Carer’s Allowance is a benefit for people who regularly spend at least 35 hours a week caring for someone with substantial caring needs.
What is Carer’s Allowance?
Carer’s Allowance is a benefit for people who regularly spend at least 35 hours a week caring for someone with substantial caring needs. You don’t have to be related to that person or be living with them.
The person you’re caring for must be getting a qualifying benefit (Attendance Allowance, the Disability Living Allowance care component at the middle or highest rate, either rate of the daily living component of Personal Independence Payment (PIP), or Armed Forces Independence Payment).
You can still qualify for Carer’s Allowance even if you have never been employed or paid National Insurance contributions.
Carer’s Allowance is not means tested, which means it isn’t affected by your income or savings. It is taxable.
You can get Carer’s Allowance even if you, the carer, are disabled and getting Attendance Allowance, Disability Living Allowance or Personal Independence Payment (PIP).
Carer’s Allowance is not intended to be a wage for caring, or a payment for the services of caring.
If you claim Carer’s Allowance, it can sometimes reduce the amount of means-tested benefits that the person you look after can claim.
Do I qualify for Carer's Allowance?
You must be spending 35 hours or more a week caring for someone who receives a ‘qualifying benefit’. The qualifying benefits are:
- Attendance Allowance
- Disability Living Allowance care component at the middle or highest rate
- Personal Independence Payment (PIP) daily living component (either rate)
- Armed Forces Independence Payment
You must also:
- be 16 or over at the time of your claim
- have been living in England, Scotland or Wales for 2 of the last 3 years (and your immigration status doesn't prevent you claiming)
- be ‘habitually resident’ in the UK
- not be in full-time education (ie not be on an educational course of 21 hours or more supervised study a week)
- not earn more than £120 a week, if you are in paid employment
The rules for Carer's Allowance in Northern Ireland are different.
How much is Carer’s Allowance?
The weekly rate is £64.60.
Do other benefits affect Carer’s Allowance?
You can’t be paid Carer’s Allowance if you are getting the same amount or more from any of the following benefits:
- contributory Employment and Support Allowance
- Severe Disablement Allowance
- Incapacity Benefit
- Maternity Allowance
- State Pension
- Widow’s Benefits or Widowed Parent’s Allowance
- contribution-based Jobseeker’s Allowance
These benefits ‘overlap’, so you can only get the higher of the two benefits. If you can’t be paid Carer’s Allowance due to the overlapping benefits rule, you should still make a claim if you are eligible, because this will help with other benefits (see 'Why should I claim Carer’s Allowance' below).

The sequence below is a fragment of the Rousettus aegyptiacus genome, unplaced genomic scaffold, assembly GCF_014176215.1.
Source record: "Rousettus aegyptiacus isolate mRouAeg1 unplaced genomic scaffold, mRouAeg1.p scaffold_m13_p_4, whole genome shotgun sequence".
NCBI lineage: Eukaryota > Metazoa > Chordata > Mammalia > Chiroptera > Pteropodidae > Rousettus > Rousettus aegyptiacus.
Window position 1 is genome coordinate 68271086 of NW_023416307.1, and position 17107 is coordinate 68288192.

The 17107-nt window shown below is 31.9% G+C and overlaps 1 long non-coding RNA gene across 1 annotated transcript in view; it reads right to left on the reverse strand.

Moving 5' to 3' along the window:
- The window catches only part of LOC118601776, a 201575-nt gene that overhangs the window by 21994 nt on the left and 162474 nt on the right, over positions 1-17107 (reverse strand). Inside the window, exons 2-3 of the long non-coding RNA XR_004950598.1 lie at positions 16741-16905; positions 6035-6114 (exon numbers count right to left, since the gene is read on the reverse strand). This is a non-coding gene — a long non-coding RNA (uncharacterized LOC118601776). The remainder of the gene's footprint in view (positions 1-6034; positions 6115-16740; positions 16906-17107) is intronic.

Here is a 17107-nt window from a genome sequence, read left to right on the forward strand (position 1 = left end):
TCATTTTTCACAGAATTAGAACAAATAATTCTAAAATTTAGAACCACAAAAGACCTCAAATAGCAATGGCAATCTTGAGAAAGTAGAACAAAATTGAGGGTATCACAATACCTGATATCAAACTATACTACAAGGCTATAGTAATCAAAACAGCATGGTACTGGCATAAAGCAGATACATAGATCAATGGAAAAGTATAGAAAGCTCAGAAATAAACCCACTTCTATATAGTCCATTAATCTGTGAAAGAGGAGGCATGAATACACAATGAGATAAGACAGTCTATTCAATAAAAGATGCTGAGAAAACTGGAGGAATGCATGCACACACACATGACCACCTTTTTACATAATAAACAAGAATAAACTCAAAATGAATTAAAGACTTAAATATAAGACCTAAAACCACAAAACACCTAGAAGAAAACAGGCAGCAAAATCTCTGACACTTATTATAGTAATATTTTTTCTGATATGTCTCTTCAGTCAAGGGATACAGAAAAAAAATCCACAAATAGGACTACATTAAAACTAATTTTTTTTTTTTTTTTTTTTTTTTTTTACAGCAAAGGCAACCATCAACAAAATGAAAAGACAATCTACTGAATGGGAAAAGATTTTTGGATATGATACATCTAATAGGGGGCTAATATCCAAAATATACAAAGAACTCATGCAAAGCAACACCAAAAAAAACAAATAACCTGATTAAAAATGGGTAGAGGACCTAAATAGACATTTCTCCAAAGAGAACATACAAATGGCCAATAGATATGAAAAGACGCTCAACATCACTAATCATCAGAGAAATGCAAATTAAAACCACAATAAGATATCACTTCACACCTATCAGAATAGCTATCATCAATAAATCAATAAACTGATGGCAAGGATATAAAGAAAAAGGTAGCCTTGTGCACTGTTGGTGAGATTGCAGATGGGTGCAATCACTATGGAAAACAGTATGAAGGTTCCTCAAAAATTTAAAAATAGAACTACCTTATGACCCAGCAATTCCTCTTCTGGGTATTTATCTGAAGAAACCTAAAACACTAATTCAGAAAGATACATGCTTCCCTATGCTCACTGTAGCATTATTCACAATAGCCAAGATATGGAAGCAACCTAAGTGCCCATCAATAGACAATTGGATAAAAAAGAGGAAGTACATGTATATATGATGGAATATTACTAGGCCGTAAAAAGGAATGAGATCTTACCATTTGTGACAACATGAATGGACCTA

How is Carer’s Allowance paid?
Carer’s Allowance is either paid in advance on a weekly basis or in arrears every 4 weeks.
Carer’s Allowance can be backdated for up to 3 months from the date that the person you care for started to get their qualifying benefit.
Your money will be paid into your bank or building society account.
Why should I claim Carer’s Allowance?
Claiming Carer’s Allowance may allow you to claim extra on other benefits you receive.
For example, if you qualify for Carer’s Allowance, you can get a £36-a-week ‘carer premium’ included in any income-related Employment and Support Allowance, Income Support, Pension Credit or Housing Benefit you may receive.
You may also qualify for a carer premium if you are entitled to Carer’s Allowance, but cannot be paid it because of another ‘overlapping’ benefit (see ‘Do other benefits affect Carer’s Allowance?’ above).
If you are eligible to claim Universal Credit (instead of one of the above benefits) and you're entitled to Carer’s Allowance, you can get a monthly £156.45 ‘carer element’ included in your Universal Credit.
For each week that you are entitled to Carer’s Allowance, you get a Class 1 National Insurance credit. This will help towards your entitlement to a State Pension.
In Scotland, if you are entitled to Carer’s Allowance, you get a ‘Carer’s Allowance Supplement’ of £221 every 6 months from the Scottish government.
Can a carer get Carer’s Allowance after the person they care for has died?
If the person you are caring for dies, you will get Carer’s Allowance payments for up to 8 weeks afterwards. This is to give carers who have recently been bereaved time to adjust and make plans for their own future.
The carer premium will also be paid during this 8 weeks. So if, as a carer, you are on income-related benefits, you will still be able to get this.
How do I claim Carer’s Allowance?
You can claim Carer's Allowance online.
To apply by post, use form DS700 (or form DS700(SP) if you claim a State Pension). Contact the Carer’s Allowance Unit on 0800 731 0297 (textphone 0800 731 0317) to ask for a paper claim form.
In Northern Ireland, call 0800 587 0912 or claim online.